The Council of PR Firms yesterday urged PR firms to "pledge" to Wikipedia that they will only submit materials to the hidden "Talk" pages where posts can languish for long periods and which are supervised by anonymous "editors."

A statement by CPRF president Kathy Cripps and SVP Matt Shaw said, "We hope that many more sign on to the Wikipedia pledge, proving that a common ground does exist between the Wikipedia community and commercial interests."

Cripps, Senay

Dave Senay, president and CEO of FleishmanHillard, is chair of CPRF.

"This new PR pledge bodes a lot of pain and suffering for clients who will just have to sit through long periods of inaccurate information, incomplete data, and even outright defamation residing on WP article pages," says Gregory Kohs, who operates MyWikiBiz, and who helps clients to place materials on WP.

A number of major firms, including Ogilvy, FleishmanHillard, Burson-Marsteller, Ketchum, Porter Novelli, and Edelman have said will only engage other Wikipedia editors on the "Talk" pages of articles.

They are hoping, wrote Kohs June 17, that "one of those pseudonymous ‘neutral’ editors will come along and make the requested changes to article pages." He provided several examples of paid editors or sources writing about themselves or clients placing materials on WP.

Kohs quoted WP contributor Tim Davenport as saying about the PR pledge: "This group of PR companies saying they are going to play by the rules (implicitly under the assumption that the rules will be fair to them) doesn't affect the broad situation. Wikipedia content writing is a growth industry for freelancers... [who] are flying under the radar and have nothing to do with the big PR companies.  In short, what one hears about paid editing (that it is banned) is not reflective of the real situation."

Wikimedia Foundation ratchets up the rules

On June 16, Wikimedia Foundation imposed a new Terms of Use on all readers and writers of Wikipedia and all the sister projects like Wikimedia Commons, Wiktionary, and Wikiquote. Editors who receive payment for helping to grow Wikipedia especially now must comply with the following:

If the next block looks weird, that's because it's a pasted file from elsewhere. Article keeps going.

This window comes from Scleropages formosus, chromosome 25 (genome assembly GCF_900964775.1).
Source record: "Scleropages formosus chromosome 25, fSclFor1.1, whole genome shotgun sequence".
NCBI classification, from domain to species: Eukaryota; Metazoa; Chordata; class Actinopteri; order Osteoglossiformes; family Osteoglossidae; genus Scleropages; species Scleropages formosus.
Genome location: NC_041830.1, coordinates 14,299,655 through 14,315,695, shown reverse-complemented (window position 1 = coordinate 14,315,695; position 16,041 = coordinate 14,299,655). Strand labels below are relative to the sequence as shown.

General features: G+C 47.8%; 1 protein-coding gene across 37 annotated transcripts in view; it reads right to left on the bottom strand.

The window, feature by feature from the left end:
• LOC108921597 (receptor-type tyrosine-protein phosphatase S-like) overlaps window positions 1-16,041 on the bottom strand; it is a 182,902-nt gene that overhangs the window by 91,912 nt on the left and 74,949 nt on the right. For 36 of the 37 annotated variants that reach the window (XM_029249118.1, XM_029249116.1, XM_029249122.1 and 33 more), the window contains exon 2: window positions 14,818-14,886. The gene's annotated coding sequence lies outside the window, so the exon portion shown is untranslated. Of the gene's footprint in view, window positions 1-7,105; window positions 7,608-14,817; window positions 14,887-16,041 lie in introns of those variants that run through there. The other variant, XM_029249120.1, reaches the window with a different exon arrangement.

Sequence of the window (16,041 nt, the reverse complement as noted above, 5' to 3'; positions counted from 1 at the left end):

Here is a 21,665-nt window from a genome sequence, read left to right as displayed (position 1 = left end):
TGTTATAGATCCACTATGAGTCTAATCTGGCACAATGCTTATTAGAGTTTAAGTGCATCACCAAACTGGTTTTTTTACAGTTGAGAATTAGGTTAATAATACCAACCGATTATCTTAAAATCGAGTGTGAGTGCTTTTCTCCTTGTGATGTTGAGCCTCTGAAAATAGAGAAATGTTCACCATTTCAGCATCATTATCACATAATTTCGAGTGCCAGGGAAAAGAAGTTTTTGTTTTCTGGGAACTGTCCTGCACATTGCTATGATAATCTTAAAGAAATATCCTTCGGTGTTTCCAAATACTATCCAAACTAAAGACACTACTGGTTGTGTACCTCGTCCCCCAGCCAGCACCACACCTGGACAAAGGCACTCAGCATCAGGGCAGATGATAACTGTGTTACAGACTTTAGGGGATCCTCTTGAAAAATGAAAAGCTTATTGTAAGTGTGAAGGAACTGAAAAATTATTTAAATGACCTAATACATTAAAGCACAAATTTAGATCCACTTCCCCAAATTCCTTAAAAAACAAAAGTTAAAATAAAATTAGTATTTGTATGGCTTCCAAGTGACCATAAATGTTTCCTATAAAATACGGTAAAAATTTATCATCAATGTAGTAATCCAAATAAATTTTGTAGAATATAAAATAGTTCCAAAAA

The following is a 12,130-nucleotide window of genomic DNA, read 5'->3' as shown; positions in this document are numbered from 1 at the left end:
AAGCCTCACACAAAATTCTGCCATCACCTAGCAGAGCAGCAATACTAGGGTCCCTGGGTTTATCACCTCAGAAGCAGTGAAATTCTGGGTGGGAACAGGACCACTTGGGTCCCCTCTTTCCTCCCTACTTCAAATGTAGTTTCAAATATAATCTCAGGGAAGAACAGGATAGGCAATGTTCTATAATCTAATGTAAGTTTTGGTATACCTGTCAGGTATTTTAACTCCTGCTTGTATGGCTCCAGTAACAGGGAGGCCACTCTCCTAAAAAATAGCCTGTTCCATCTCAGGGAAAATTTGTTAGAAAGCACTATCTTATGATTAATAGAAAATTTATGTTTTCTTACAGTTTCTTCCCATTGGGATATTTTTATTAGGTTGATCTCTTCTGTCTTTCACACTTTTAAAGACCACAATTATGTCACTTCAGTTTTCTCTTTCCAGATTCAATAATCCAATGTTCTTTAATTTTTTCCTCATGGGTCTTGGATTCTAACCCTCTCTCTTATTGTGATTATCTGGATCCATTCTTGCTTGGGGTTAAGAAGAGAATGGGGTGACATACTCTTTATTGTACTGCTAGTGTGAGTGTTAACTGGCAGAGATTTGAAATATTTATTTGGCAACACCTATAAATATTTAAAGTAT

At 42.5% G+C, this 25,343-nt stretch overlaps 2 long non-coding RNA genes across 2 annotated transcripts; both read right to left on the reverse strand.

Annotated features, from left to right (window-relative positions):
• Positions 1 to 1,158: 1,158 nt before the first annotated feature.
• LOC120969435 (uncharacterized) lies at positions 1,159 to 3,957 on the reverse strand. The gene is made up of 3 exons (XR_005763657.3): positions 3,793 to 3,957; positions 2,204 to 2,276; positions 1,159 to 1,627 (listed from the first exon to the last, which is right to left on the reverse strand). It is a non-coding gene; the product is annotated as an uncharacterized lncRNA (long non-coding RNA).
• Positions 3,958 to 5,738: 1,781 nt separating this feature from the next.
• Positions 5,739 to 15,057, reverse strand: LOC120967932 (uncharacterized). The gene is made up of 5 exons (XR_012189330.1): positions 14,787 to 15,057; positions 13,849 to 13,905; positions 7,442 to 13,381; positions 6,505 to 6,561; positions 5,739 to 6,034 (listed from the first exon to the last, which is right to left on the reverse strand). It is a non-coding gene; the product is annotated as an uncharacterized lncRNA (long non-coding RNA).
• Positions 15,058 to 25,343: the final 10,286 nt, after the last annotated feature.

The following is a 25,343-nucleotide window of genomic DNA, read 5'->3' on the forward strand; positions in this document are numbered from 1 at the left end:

“…you must disclose your employer, client, and affiliation with respect to any contribution for which you receive, or expect to receive, compensation. You must make that disclosure in at least one of the following ways:

* a statement on your user page,
* a statement on the talk page accompanying any paid contributions, or
* a statement in the edit summary accompanying any paid contributions.”

The CPRF statement, signed by Cripps and Shaw who acknowledged "help from Sam Ford of Peppercomm," noted that WP is the world's sixth most popular website and called it "a public treasure, a living, breathing record of humanity."

Cripps and Shaw noted that "in recent years, tensions between agency professionals and volunteer WP editors have risen. This breakdown in trust has come in part because of some instances where agencies have engaged in what appears to be deceptive behavior, selling services that conflict with WP’s core principles. The resulting frustration with professional communicators has made it difficult for anyone acting ethically in our field to be able to meaningfully contribute to the WP project."

"We at the Council applaud Wikipedia for its diligence in safeguarding the site’s integrity," said the statement.